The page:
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Profile No. 17: Morgan McFarlin

Profiles in the Gap

Morgan McFarlin

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Morgan McFarlin is a Pro-life Missionary on college campuses in Illinois. She blogs at Follow and Believe

Did you expect this time of singleness?

No, I did not. Not at all. I fully expected to be either engaged or nearing engagement by the time I graduated from college. Some of this expectation came from how my parents’ love story had played out, but never did I imagine that I would be nearly two years post-undergrad and single.

I struggled all through college watching my friends meet their future spouses. It was something that I so inherently desired, and to be one of only two single folks in my friend group caused me to think there was something wrong with me. Essentially, I began to base my worth on my relationship status. I spent years searching, hoping, and waiting for my life to begin. All because I was “alone.” Sometimes I want to go back in time and slap my former self across the face. If only I’d attempted to live in the “now” rather than for the future…

Only recently have I fully come to truly enjoy and embrace my life…yes, my single life. But even more than that, I’ve stopped allowing my relationship status to define who I am. My life is good, just as it is. And actually, I’m perfectly content being single. I’m really loving my independence, and since I travel a lot for work, it’s nice to be able to pick up and leave whenever. Plus, this period has been really great for investing in my non-romantic relationships. Making friends post-college can be tough, but that’s pushed me out of my comfort zone and helped me to grow as a person. Of course, if Mr. Wonderful walked into my life today, I’d be overjoyed…but clearly, if we aren’t together right now, it’s because God has other plans.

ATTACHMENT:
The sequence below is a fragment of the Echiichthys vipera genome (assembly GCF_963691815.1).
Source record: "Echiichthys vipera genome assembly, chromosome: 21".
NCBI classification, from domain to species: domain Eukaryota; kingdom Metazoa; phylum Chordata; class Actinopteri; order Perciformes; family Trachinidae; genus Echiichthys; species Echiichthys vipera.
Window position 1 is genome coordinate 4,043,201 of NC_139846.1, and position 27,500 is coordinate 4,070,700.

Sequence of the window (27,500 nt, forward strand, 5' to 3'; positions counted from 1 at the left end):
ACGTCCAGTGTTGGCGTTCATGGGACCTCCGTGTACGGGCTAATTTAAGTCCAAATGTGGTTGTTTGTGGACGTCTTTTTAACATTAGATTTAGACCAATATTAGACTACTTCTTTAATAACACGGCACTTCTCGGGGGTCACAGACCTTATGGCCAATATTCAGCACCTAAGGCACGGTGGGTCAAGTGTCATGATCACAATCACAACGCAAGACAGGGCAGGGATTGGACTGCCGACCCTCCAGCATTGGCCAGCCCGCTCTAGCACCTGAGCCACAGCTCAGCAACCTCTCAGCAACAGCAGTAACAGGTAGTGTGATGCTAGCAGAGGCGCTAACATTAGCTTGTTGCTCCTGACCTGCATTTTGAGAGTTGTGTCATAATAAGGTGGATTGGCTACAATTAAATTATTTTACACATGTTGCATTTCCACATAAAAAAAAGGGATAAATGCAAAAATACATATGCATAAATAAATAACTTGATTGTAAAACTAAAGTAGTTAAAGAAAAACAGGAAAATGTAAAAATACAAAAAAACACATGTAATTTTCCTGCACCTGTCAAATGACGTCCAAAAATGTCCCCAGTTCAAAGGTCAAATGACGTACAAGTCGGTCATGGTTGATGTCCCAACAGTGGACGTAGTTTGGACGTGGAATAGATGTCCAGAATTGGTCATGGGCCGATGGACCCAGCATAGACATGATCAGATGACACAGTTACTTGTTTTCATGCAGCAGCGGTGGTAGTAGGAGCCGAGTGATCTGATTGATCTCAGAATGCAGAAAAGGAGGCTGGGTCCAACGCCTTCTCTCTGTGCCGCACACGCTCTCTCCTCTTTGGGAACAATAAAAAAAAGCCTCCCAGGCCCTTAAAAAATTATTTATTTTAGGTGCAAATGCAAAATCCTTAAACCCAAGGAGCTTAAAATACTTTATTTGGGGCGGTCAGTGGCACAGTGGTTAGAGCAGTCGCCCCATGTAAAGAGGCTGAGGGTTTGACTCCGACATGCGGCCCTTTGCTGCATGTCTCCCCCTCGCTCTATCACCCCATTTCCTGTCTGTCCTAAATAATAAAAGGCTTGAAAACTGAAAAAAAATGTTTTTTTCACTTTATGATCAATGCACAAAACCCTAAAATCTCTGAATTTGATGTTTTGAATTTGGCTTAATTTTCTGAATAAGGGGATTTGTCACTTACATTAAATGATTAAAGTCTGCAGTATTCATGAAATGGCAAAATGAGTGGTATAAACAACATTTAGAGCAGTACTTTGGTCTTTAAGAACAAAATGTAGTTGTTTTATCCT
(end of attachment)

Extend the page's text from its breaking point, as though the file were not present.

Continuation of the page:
Do you seek or find fulfillment in your career?

Growing up as a baby-loving Irish-Catholic, I never gave much thought to the idea of developing a “career.” Sure, I always had ambitions and dreams, but above all, I desired to be a wife and mother.